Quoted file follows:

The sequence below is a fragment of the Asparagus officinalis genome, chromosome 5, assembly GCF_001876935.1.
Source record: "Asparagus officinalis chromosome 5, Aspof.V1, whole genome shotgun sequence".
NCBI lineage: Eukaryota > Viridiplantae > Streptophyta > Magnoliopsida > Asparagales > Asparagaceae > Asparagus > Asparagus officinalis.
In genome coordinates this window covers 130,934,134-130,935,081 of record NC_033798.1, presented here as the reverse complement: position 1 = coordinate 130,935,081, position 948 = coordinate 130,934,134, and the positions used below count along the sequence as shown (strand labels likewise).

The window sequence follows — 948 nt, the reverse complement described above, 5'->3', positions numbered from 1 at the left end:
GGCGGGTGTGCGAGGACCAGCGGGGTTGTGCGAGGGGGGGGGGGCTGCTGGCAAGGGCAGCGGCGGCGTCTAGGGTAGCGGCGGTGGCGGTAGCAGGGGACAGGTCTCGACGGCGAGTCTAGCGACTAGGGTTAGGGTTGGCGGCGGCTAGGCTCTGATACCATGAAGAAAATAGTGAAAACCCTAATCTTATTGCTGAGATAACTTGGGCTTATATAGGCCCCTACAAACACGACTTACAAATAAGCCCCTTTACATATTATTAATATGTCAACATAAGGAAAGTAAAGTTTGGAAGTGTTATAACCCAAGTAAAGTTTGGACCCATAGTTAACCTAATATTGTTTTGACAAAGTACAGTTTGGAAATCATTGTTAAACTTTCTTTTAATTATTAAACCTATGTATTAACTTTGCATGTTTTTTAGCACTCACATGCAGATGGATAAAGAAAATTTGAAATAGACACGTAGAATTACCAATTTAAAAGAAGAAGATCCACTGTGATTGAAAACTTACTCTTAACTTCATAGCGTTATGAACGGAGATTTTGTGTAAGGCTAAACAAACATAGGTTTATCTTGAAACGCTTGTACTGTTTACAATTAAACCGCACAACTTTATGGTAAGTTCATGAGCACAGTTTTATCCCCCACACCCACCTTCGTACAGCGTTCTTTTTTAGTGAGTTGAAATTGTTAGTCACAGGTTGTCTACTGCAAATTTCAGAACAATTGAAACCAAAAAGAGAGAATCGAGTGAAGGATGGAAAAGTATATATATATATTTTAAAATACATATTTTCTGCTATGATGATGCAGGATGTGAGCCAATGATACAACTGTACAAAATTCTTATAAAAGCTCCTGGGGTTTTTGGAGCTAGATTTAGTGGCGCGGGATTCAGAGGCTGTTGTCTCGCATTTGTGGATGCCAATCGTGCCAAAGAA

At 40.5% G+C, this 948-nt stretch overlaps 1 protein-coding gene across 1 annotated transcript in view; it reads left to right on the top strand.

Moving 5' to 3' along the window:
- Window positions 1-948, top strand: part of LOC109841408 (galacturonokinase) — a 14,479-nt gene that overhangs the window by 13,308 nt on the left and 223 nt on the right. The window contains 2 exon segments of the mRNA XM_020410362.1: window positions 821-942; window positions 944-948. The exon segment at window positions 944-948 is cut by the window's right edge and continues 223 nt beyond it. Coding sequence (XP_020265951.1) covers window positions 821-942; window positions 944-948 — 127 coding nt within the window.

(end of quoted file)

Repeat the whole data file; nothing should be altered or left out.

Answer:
The sequence below is a fragment of the Asparagus officinalis genome, chromosome 5, assembly GCF_001876935.1.
Source record: "Asparagus officinalis chromosome 5, Aspof.V1, whole genome shotgun sequence".
NCBI lineage: Eukaryota > Viridiplantae > Streptophyta > Magnoliopsida > Asparagales > Asparagaceae > Asparagus > Asparagus officinalis.
In genome coordinates this window covers 130,934,134-130,935,081 of record NC_033798.1, presented here as the reverse complement: position 1 = coordinate 130,935,081, position 948 = coordinate 130,934,134, and the positions used below count along the sequence as shown (strand labels likewise).

The window sequence follows — 948 nt, the reverse complement described above, 5'->3', positions numbered from 1 at the left end:
GGCGGGTGTGCGAGGACCAGCGGGGTTGTGCGAGGGGGGGGGGGCTGCTGGCAAGGGCAGCGGCGGCGTCTAGGGTAGCGGCGGTGGCGGTAGCAGGGGACAGGTCTCGACGGCGAGTCTAGCGACTAGGGTTAGGGTTGGCGGCGGCTAGGCTCTGATACCATGAAGAAAATAGTGAAAACCCTAATCTTATTGCTGAGATAACTTGGGCTTATATAGGCCCCTACAAACACGACTTACAAATAAGCCCCTTTACATATTATTAATATGTCAACATAAGGAAAGTAAAGTTTGGAAGTGTTATAACCCAAGTAAAGTTTGGACCCATAGTTAACCTAATATTGTTTTGACAAAGTACAGTTTGGAAATCATTGTTAAACTTTCTTTTAATTATTAAACCTATGTATTAACTTTGCATGTTTTTTAGCACTCACATGCAGATGGATAAAGAAAATTTGAAATAGACACGTAGAATTACCAATTTAAAAGAAGAAGATCCACTGTGATTGAAAACTTACTCTTAACTTCATAGCGTTATGAACGGAGATTTTGTGTAAGGCTAAACAAACATAGGTTTATCTTGAAACGCTTGTACTGTTTACAATTAAACCGCACAACTTTATGGTAAGTTCATGAGCACAGTTTTATCCCCCACACCCACCTTCGTACAGCGTTCTTTTTTAGTGAGTTGAAATTGTTAGTCACAGGTTGTCTACTGCAAATTTCAGAACAATTGAAACCAAAAAGAGAGAATCGAGTGAAGGATGGAAAAGTATATATATATATTTTAAAATACATATTTTCTGCTATGATGATGCAGGATGTGAGCCAATGATACAACTGTACAAAATTCTTATAAAAGCTCCTGGGGTTTTTGGAGCTAGATTTAGTGGCGCGGGATTCAGAGGCTGTTGTCTCGCATTTGTGGATGCCAATCGTGCCAAAGAA

At 40.5% G+C, this 948-nt stretch overlaps 1 protein-coding gene across 1 annotated transcript in view; it reads left to right on the top strand.

Moving 5' to 3' along the window:
- Window positions 1-948, top strand: part of LOC109841408 (galacturonokinase) — a 14,479-nt gene that overhangs the window by 13,308 nt on the left and 223 nt on the right. The window contains 2 exon segments of the mRNA XM_020410362.1: window positions 821-942; window positions 944-948. The exon segment at window positions 944-948 is cut by the window's right edge and continues 223 nt beyond it. Coding sequence (XP_020265951.1) covers window positions 821-942; window positions 944-948 — 127 coding nt within the window.